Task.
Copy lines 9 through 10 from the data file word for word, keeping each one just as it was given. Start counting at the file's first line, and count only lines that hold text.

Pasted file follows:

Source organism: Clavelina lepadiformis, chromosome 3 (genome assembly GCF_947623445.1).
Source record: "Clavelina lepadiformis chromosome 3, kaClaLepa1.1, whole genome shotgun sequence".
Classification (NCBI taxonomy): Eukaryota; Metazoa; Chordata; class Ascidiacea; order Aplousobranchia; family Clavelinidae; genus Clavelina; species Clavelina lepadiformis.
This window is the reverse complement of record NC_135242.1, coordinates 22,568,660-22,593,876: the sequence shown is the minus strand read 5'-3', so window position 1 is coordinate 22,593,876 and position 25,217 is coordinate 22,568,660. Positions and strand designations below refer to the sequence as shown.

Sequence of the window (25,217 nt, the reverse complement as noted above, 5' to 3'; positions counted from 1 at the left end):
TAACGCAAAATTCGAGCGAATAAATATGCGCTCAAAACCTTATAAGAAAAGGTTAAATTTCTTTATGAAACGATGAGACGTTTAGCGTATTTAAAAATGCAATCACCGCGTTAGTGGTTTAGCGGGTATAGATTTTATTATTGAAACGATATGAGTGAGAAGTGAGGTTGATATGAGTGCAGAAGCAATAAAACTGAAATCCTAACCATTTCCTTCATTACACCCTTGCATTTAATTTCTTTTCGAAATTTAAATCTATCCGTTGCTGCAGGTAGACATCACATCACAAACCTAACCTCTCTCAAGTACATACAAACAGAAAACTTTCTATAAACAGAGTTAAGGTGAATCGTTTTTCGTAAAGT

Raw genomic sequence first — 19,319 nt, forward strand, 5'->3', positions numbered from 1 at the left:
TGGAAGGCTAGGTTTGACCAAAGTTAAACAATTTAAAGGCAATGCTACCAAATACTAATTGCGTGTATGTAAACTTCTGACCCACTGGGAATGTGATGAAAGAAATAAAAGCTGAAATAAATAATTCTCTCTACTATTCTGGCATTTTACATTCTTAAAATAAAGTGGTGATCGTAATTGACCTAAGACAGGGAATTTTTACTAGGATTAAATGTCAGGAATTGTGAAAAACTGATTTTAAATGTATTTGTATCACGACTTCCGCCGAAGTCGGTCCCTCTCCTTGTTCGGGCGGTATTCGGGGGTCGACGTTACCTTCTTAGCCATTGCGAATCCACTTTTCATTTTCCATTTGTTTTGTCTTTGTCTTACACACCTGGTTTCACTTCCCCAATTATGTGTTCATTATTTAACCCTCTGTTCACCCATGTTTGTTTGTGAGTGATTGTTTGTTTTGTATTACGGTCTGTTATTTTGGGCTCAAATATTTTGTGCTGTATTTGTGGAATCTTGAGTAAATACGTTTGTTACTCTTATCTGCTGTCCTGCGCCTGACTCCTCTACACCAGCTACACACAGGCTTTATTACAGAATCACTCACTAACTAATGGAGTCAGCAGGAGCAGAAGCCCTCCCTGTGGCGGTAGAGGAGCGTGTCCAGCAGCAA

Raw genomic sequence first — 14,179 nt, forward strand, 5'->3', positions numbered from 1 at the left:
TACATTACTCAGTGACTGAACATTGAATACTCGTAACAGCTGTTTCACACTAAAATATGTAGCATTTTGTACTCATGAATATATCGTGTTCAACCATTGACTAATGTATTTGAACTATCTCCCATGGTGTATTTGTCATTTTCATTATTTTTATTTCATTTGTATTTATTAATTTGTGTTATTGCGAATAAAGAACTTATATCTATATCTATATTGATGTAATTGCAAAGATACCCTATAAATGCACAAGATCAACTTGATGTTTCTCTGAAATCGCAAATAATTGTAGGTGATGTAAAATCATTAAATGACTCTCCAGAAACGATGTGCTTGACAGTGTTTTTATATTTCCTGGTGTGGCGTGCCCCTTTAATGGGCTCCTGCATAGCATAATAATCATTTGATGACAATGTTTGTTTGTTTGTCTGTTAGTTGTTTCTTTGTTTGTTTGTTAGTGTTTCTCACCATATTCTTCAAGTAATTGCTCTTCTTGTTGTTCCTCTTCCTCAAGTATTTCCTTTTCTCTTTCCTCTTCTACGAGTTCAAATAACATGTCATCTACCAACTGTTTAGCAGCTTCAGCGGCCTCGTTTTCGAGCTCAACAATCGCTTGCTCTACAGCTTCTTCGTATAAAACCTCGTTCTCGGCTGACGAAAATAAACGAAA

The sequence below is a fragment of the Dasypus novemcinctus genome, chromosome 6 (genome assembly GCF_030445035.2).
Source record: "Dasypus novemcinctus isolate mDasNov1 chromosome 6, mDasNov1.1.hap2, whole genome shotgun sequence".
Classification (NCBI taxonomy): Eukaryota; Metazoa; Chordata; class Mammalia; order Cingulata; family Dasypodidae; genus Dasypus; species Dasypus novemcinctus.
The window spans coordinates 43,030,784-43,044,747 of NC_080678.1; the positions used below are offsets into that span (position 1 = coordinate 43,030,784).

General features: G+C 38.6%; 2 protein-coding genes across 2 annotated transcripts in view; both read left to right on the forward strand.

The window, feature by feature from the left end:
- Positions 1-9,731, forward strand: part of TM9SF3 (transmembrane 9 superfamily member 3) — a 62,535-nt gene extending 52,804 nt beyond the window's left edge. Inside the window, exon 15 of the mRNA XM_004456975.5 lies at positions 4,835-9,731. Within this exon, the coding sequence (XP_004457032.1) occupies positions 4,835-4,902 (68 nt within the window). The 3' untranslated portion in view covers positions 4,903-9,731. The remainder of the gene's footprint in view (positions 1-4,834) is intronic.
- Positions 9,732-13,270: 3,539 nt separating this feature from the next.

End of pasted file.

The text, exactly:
Raw genomic sequence first — 14,179 nt, forward strand, 5'->3', positions numbered from 1 at the left:
TACATTACTCAGTGACTGAACATTGAATACTCGTAACAGCTGTTTCACACTAAAATATGTAGCATTTTGTACTCATGAATATATCGTGTTCAACCATTGACTAATGTATTTGAACTATCTCCCATGGTGTATTTGTCATTTTCATTATTTTTATTTCATTTGTATTTATTAATTTGTGTTATTGCGAATAAAGAACTTATATCTATATCTATATTGATGTAATTGCAAAGATACCCTATAAATGCACAAGATCAACTTGATGTTTCTCTGAAATCGCAAATAATTGTAGGTGATGTAAAATCATTAAATGACTCTCCAGAAACGATGTGCTTGACAGTGTTTTTATATTTCCTGGTGTGGCGTGCCCCTTTAATGGGCTCCTGCATAGCATAATAATCATTTGATGACAATGTTTGTTTGTTTGTCTGTTAGTTGTTTCTTTGTTTGTTTGTTAGTGTTTCTCACCATATTCTTCAAGTAATTGCTCTTCTTGTTGTTCCTCTTCCTCAAGTATTTCCTTTTCTCTTTCCTCTTCTACGAGTTCAAATAACATGTCATCTACCAACTGTTTAGCAGCTTCAGCGGCCTCGTTTTCGAGCTCAACAATCGCTTGCTCTACAGCTTCTTCGTATAAAACCTCGTTCTCGGCTGACGAAAATAAACGAAA